The Sound of Violence

In a world at war, there was still plenty of beauty to be found

To these ears, at least, the best album of 2001 is the best album of 2000: U2's All That You Can't Leave Behind, released on Halloween last year though every song sounds as though it were written and recorded on September 12 of this one. The album that set out to lay claim to the title of World's Greatest Rock Band wound up providing solace and optimism to a traumatized and grieving country; it was a Band-Aid, in every sense. The deep cuts ("Walk On," "New York," "When I Look at the World") served to heal deep wounds, and even if it became a little harder to sing along to "Beautiful Day" for a little while, it at least promised one just around the corner. Little wonder, then, U2 marched on during the Tour That Wouldn't End, playing Dallas twice this year; the second time through, with hundreds of names of those killed on September 11 scrolling behind them, Bono, The Edge, Adam Clayton and Larry Mullen proved it was indeed possible to sweat and grin at an Irish wake. "Peace on Earth" was our national anthem, for a few weeks.

Hundreds of disposable discs made their way through my car's 10-CD player this year; only All That You Can't Leave Behind stayed there throughout the entirety of 2001, never bending or breaking beneath the strain of newfound responsibility. Others remained untouched for a few days, at best a couple of weeks; The Eels' thrillingly apt Souljacker, out in England last September but not due for Stateside release till spring, was one of the few that took out a longer lease. So, maybe the best album of 2001 is actually one of the best of 2002. Fact is, that might actually be the case, as evidenced by Wilco's Yankee Hotel Foxtrot, originally skedded for release this year by Reprise till an A&R dope bounced the band from the label, claiming there were no Hit Singles--never mind the fact Wilco was actually one of the label's few profitable and respectable bands. Wilco promptly made the disc available to its fans, who burned it and passed it around like a campfire joint. It's due for release in 2002 on Nonesuch, but thousands already have every word memorized--especially that bit about saluting the ashes of an American flag.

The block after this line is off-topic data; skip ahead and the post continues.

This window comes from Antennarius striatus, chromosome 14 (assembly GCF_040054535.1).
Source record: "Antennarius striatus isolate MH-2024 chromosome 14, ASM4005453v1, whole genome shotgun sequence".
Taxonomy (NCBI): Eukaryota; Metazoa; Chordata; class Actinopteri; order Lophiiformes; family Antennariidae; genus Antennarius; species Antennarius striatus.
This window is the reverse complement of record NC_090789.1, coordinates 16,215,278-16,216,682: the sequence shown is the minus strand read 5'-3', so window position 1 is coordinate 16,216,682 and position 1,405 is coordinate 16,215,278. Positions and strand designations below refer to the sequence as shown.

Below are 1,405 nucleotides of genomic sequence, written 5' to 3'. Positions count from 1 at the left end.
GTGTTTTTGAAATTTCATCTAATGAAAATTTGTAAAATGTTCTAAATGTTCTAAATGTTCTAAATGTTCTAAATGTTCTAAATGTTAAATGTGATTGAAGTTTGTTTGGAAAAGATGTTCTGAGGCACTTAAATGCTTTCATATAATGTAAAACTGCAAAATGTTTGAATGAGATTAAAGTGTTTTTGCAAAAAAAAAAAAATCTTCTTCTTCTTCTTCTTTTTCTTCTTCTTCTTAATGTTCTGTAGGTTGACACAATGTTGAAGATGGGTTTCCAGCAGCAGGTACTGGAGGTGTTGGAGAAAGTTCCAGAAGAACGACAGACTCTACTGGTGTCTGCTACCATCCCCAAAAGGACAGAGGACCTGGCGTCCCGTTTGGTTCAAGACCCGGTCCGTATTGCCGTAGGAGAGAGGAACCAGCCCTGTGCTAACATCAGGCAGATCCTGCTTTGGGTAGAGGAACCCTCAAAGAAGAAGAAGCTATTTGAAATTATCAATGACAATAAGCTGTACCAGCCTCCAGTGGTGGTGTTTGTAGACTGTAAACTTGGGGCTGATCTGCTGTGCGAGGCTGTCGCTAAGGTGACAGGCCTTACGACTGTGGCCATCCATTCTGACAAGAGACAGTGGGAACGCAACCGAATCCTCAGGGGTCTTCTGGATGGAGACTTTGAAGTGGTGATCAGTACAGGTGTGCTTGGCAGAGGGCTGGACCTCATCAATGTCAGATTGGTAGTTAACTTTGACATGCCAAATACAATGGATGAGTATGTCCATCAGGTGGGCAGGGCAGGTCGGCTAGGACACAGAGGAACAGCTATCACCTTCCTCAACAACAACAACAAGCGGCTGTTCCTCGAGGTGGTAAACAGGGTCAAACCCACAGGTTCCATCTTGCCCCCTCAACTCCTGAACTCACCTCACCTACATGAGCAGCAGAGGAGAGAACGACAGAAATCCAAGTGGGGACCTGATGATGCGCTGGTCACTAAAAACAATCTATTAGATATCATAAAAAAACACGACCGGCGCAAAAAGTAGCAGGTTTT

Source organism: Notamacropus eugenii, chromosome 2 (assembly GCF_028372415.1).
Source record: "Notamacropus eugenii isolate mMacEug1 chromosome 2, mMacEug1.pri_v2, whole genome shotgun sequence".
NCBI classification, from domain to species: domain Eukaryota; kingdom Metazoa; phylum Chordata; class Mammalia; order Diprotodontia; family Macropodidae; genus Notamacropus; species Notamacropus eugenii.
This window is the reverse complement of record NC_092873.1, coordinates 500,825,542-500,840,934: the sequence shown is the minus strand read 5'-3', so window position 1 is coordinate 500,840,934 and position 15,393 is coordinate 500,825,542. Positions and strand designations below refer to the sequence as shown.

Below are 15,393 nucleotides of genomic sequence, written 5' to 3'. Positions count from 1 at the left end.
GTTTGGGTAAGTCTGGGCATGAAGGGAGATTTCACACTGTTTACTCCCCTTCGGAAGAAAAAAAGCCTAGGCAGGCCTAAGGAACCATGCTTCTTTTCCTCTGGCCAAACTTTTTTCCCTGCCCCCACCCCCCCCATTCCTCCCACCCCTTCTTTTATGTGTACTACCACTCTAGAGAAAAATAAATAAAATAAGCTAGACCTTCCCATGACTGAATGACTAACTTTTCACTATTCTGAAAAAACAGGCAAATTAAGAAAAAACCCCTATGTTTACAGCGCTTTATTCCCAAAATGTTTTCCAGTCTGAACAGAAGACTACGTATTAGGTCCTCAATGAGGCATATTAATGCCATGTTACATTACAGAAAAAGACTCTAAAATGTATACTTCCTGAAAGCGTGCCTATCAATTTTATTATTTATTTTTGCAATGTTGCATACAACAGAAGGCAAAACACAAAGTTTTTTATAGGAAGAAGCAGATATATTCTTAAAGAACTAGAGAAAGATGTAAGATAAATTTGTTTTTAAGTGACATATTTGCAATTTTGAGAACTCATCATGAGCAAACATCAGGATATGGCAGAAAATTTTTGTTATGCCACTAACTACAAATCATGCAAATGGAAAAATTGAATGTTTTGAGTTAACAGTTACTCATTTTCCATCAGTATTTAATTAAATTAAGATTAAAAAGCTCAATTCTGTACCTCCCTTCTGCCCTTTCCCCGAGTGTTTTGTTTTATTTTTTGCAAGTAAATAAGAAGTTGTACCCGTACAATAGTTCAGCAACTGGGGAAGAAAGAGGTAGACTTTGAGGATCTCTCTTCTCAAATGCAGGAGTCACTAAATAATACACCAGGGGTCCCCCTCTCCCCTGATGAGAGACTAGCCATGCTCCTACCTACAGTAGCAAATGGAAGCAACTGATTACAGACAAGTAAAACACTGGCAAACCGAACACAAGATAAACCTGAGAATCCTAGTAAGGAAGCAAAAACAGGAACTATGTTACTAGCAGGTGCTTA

Tried giving The Strokes a few dozen listens, hoping to find the CBGB's brilliance others insist is there, but ended up loving only the song that sounds like Tom Petty. Far better is the so-called Freelance Hellraiser remix floating around the Internet: "A Stroke of Genius," which so seamlessly fuses The Strokes' "Hard to Explain" with Christina Aguilera's "Genie in a Bottle" you'd think they were legally wed. If it's not the best unofficial single of the year, then Tenacious D's eponymous debut isn't so overrated after all (if you think it's so good, wait until the fifth listen, about when all comedy records lose their laugh).

Let the kids to their Britney and bouncy baby boobies; let the kids to their System of a Down and Tool; let the kids to their disposapopfunkrapmetal, most of which arrives smelling spoiled, anyway. We end the year with perspective we didn't have just a few months ago, back when people gave two fucks about Michael Jackson and Mick Jagger comebacks, which quickly became sell-backs at your local used-CD store. We end the year listening for songs that stir on albums that linger by performers who matter; it was the Year of the Adult, in other words, the year when we took refuge in the digital grooves that made us smile, cry or, on a good day, both.


1. Wilco, Yankee Hotel Foxtrot (unreleased): Jeff Tweedy lost his label and a few bandmates, but never his spirit or spark--or, for that matter, his soul. Beneath the whispered clicks and clangs lies a daring masterpiece about love and death and the need for optimism in a time of despair. Sounds like nothing this band--or any other--has ever done.

2. Bob Dylan, Love and Theft (Columbia): Released on September 11, Dylan's latest Best Album Since Blood on the Tracks keeps its promise; it was hard that day not to listen to "Lonesome Day Blues"--with its line, "Well, today has been a sad and lonesome day"--without thinking about what the TV wouldn't stop showing. But don't read too much into it: Behind that smarmy 'stache and steely glare is a man putting us all on, the king of the burlesque too serious to fool.

3. Travis, The Invisible Band (Epic): Fran Healey just wants you to sing, sing, sing, and only the deaf or dead could resist him.

4. Radiohead, Amnesiac (Capitol) and Radiohead, I Might Be Wrong: Live Recordings (Capitol): The latter reveals what the former willfully hides. Radiohead writes great rock songs; it just doesn't want to admit it.

5. Macy Gray, The Id (Epic): Fans of the debut found it hard to relate to this Kurt Weill-touched soul-singin' psychopath, so this tanked--which figures, since it's 10 times the record On How Life Is, uh, was.

6. Various artists, Poet: A Tribute to Townes Van Zandt (FreeFalls): Willie, Emmylou, Lucinda, John Prine and Cowboy Junkies covering the greatest Texas songwriter of, like, ever. And there are still 10 other tracks.

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